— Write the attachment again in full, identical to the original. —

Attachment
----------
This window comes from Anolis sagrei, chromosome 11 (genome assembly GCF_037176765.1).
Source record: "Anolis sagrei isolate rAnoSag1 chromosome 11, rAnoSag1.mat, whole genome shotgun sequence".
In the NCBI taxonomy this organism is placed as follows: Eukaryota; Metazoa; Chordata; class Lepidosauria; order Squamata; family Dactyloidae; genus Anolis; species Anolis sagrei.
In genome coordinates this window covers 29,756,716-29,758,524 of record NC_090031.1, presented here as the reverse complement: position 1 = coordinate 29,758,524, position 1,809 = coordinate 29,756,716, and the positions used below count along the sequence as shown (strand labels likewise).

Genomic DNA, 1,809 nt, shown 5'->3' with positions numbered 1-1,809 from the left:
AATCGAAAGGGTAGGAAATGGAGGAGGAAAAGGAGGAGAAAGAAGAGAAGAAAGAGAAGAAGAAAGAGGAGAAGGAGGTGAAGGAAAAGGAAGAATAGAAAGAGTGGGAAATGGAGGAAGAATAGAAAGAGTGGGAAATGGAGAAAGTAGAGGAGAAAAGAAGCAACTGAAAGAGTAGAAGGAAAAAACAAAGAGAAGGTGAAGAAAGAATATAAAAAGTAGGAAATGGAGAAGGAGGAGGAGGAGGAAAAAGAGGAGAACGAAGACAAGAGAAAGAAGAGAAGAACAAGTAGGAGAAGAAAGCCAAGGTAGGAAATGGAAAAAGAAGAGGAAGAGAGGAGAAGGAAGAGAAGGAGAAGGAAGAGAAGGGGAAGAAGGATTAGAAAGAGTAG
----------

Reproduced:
This window comes from Anolis sagrei, chromosome 11 (genome assembly GCF_037176765.1).
Source record: "Anolis sagrei isolate rAnoSag1 chromosome 11, rAnoSag1.mat, whole genome shotgun sequence".
In the NCBI taxonomy this organism is placed as follows: Eukaryota; Metazoa; Chordata; class Lepidosauria; order Squamata; family Dactyloidae; genus Anolis; species Anolis sagrei.
In genome coordinates this window covers 29,756,716-29,758,524 of record NC_090031.1, presented here as the reverse complement: position 1 = coordinate 29,758,524, position 1,809 = coordinate 29,756,716, and the positions used below count along the sequence as shown (strand labels likewise).

Genomic DNA, 1,809 nt, shown 5'->3' with positions numbered 1-1,809 from the left:
AATCGAAAGGGTAGGAAATGGAGGAGGAAAAGGAGGAGAAAGAAGAGAAGAAAGAGAAGAAGAAAGAGGAGAAGGAGGTGAAGGAAAAGGAAGAATAGAAAGAGTGGGAAATGGAGGAAGAATAGAAAGAGTGGGAAATGGAGAAAGTAGAGGAGAAAAGAAGCAACTGAAAGAGTAGAAGGAAAAAACAAAGAGAAGGTGAAGAAAGAATATAAAAAGTAGGAAATGGAGAAGGAGGAGGAGGAGGAAAAAGAGGAGAACGAAGACAAGAGAAAGAAGAGAAGAACAAGTAGGAGAAGAAAGCCAAGGTAGGAAATGGAAAAAGAAGAGGAAGAGAGGAGAAGGAAGAGAAGGAGAAGGAAGAGAAGGGGAAGAAGGATTAGAAAGAGTAG